Samsung Neo QLED 8K image

OLED, QLED, Neo QLED; there’s plenty of TV technology jargon that makes you wonder how these types of TVs differ from each other. Let’s see how Samsung’s Neo QLED TVs deviate from standard QLED models.

Samsung’s Improved Quantum Dot Displays

Neo QLED is an advancement of Samsung’s QLED technology (Quantum dot LED) which was originally released in 2017. Quantum dots are small particles illuminated by UV light behind the screen, producing varying levels of light.

QLED displays, therefore, tend to be brighter, more vibrant, and offer better color accuracy. Using LED lights, the intensity of light is evenly distributed across the TV’s display. However, Neo QLED uses mini-LEDs, and thousands more of them compared to the number of LED lights on a QLED screen. This results in higher picture quality since a TV panel can fit more mini-LEDs than standard-sized LED lights.

Neo QLED vs. QLED vs. OLED

OLED (Organic LED) TVs offer individual pixel control since each pixel is paired with an LED. Neo QLED, on the other hand, lights multiple pixels with one mini-LED.

While OLED TVs offer exceptional brightness control and color reproduction, they do fall short thanks to burn-in issues and degradation over time causing dimmer panels. Neo QLED displays don’t encounter these issues, making them a longer-term investment, since you won’t have to replace your Neo QLED TV due to burn-in.

Although OLED is a more widely-supported panel, QLED tends to be more favorable among consumers who really value the best TVs available. In 2017, Samsung stopped its range of SUHD (Super Ultra High Definition) TVs and rebranded them QLED (Quantum-dot Light Emitting Diode). QLED displays don’t produce their own light, but instead use their own backlighting and quantum dot color filters to offer better contrast and color.

With revamped technology, Neo QLED TVs provide better viewing angles, offer more potential brightness, and reduce blooming effects.

Advantages of Neo QLED

The main selling point of Neo QLED TVs is their higher contrast ratios. This means there are more levels to control, so blacks will look blacker, minimizing the dreaded halo effect you sometimes see with LCD displays.

OLED displays still offer the closest to true blacks, but Neo QLEDs do better in this area than regular QLED models. Similarly, Neo QLED and QLED displays can offer higher brightness levels (up to 4,000 nits) when compared to OLED (just under 600 nits), so they’re a much better choice if you plan to watch your TV in a brighter room.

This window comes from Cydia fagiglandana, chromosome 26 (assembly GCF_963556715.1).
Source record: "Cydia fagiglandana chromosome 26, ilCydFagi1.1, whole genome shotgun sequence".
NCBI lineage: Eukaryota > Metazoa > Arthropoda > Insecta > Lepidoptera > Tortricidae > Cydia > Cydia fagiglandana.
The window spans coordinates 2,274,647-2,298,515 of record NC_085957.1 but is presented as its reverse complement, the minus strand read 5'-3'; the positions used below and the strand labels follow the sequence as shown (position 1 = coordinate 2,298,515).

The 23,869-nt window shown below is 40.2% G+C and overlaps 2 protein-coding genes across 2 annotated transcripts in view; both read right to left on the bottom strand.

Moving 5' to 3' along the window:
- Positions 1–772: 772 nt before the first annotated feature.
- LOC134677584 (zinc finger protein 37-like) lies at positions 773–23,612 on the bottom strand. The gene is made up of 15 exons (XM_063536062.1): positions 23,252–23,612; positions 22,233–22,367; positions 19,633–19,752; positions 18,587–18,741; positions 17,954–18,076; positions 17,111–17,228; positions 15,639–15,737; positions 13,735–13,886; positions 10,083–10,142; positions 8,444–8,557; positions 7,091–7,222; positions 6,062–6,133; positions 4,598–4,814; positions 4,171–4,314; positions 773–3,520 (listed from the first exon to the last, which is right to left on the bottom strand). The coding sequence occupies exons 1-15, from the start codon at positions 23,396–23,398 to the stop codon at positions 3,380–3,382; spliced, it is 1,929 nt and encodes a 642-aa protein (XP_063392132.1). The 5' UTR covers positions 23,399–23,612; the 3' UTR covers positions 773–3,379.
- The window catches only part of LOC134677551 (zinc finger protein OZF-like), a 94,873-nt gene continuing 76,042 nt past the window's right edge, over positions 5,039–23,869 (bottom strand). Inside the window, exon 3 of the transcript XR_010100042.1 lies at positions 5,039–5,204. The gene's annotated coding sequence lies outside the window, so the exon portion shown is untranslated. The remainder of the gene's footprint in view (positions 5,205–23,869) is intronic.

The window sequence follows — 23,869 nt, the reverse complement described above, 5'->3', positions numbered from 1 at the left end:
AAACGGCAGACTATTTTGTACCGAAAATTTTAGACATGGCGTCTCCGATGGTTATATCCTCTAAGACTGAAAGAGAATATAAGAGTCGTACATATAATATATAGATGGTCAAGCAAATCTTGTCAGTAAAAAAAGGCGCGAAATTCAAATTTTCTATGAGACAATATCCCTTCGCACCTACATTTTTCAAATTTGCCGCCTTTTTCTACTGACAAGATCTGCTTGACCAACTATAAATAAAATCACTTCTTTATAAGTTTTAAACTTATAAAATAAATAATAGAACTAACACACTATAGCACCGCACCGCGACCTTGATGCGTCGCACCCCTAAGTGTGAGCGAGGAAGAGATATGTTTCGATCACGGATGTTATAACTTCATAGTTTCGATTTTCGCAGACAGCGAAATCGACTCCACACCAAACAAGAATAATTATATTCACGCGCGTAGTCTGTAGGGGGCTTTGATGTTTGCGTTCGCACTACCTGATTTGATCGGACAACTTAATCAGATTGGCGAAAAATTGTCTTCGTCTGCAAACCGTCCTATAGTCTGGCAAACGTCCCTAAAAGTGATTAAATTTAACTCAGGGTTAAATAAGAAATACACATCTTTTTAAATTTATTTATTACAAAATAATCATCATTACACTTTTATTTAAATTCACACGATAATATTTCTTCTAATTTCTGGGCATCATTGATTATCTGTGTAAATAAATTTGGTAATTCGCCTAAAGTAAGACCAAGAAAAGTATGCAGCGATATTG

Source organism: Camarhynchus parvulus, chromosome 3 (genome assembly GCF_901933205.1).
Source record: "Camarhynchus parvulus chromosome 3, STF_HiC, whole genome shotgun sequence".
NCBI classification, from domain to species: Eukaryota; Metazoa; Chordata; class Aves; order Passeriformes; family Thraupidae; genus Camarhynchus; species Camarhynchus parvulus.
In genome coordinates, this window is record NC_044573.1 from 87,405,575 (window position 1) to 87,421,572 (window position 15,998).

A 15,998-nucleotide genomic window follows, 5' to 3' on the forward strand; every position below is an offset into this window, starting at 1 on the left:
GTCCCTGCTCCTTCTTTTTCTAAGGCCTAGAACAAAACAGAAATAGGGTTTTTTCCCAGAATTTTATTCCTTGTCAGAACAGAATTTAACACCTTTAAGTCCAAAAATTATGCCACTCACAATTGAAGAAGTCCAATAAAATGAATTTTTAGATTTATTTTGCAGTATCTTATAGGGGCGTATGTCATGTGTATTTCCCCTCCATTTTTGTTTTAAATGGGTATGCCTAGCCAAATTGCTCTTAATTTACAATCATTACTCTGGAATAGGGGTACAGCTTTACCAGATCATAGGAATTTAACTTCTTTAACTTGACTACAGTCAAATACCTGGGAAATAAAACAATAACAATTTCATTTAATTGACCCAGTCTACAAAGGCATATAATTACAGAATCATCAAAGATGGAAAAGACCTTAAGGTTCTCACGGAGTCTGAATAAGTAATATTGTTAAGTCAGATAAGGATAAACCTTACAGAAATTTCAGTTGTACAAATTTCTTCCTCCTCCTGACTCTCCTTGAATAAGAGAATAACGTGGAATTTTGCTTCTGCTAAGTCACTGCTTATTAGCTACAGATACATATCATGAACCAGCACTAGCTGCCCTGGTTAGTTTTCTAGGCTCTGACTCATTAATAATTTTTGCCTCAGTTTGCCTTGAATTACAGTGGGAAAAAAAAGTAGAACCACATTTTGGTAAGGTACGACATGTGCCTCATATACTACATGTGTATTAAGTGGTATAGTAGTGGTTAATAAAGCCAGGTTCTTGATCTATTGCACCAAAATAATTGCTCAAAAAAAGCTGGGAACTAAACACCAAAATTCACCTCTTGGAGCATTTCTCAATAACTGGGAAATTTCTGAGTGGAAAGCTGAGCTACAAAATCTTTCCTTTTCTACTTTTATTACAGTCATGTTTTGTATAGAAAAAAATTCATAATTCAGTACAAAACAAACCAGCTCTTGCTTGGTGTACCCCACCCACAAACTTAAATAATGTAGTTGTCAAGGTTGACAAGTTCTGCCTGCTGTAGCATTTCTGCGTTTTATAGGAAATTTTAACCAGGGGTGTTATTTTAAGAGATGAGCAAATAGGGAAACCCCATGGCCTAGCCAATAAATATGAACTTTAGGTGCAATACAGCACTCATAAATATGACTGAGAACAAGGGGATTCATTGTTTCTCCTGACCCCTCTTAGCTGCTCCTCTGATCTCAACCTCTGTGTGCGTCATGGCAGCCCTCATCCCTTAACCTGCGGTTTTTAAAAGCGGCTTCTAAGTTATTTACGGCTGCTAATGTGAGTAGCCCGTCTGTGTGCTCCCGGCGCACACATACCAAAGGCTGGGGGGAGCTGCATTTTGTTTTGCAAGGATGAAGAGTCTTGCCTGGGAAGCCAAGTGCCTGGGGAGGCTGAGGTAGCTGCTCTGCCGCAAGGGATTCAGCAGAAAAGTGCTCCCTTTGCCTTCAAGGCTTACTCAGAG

Neo QLED TVs, when compared to OLED displays, tend to be better for gaming since they can go much brighter, meaning it will be easier to see what you’re doing on-screen. However, it’s important to consider other factors too, like a high refresh rate, HDMI 2.1 ports, and 4K video support.

RELATED: What Are Nits of Brightness on a TV or Other Display?

Are Neo QLED Displays Expensive?

Samsung’s cheapest Neo QLED TV is the 50-inch Class QN90A, retailing at around $899.99 for the 2021 model. However, if you’re in the market for a larger display, the 85-inch Class QN95B (2022) will cost you over $5,400.

Samsung 50-Inch Class Neo QLED QN90A Series

Samsung 50-Inch Class Neo QLED QN90A Series

Boasting a Neo Quantum 4K processor, Quantum HDR 32x, and object tracking sound, this 50-inch TV features some of Samsung's latest advancements in TV technology.

In other words, yes, Neo QLED displays are expensive, but they are worth it if you don’t want to replace your TV on a regular basis due to things like burn-in issues. Let’s face it, who does? Neo QLED TVs are so impressive, in fact, that they were our top pick in the TV category at CES 2022.

Is Samsung the Only Brand That Offers Neo QLED?

Neo QLED is simply Samsung’s name for their mini-LED technology. Other manufacturers like LG, TCL, and HiSense also make mini-LED TVs, but under different names. LG, for example, calls their mini-LED TVs QNED, combining Quantum Dot and NanoCell technology, just like Samsung.

However, where Samsung has confirmed it’s already switched to vertically-aligned LCD (VA) panels, LG is likely still using their In-Plane Switching (IPS) displays (although nothing has been officially announced at the time of writing). VA panels are known for delivering better contrast in comparison to IPS, despite offering narrower viewing angles as a trade-off.

Depending on your preferences, if you’re happy with an IPS display, you can get hold of an LG QNED 55-inch 4K smart TV for under $1,000.

LG QNED 80 Series 55-inch

LG QNED 80 Series 55-inch

Using LG's a7 Gen5 AI processor, this 4K TV can adjust picture quality and sound to suit what you're watching, when you want it to.

Why Samsung Neo QLED TVs Are Worth Investing In

One of the main reasons to get a Neo QLED TV over an OLED is that you simply won’t get a brighter display elsewhere. This makes them incredible for HDR viewing, whether you’re playing the latest AAA titles on your next-gen console, watching your favorite wildlife documentary, or setting up for a movie night.

The Best QLED TVs of 2023

Samsung QN90B
Best QLED TV Overall
Samsung QN90B
Hisense U6H
Best Budget QLED TV
Hisense U6H
TCL R655
Best QLED TV for Gaming
TCL R655
Hisense U8H
Best QLED TV for Movies
Hisense U8H
Samsung QN90B
Best 65-inch QLED TV
Samsung QN90B
Profile Photo for Georgie Peru Georgie Peru
Georgie Peru is a writer for How-To Geek. She has a passion for helping people understand how to use technology and thrives on recommending the best products for the job at hand. She started her writing career by launching her own gaming blog and has since written for a variety of tech sites, including Digital Trends. She is also the Buyer's Guide Editor for MUO.
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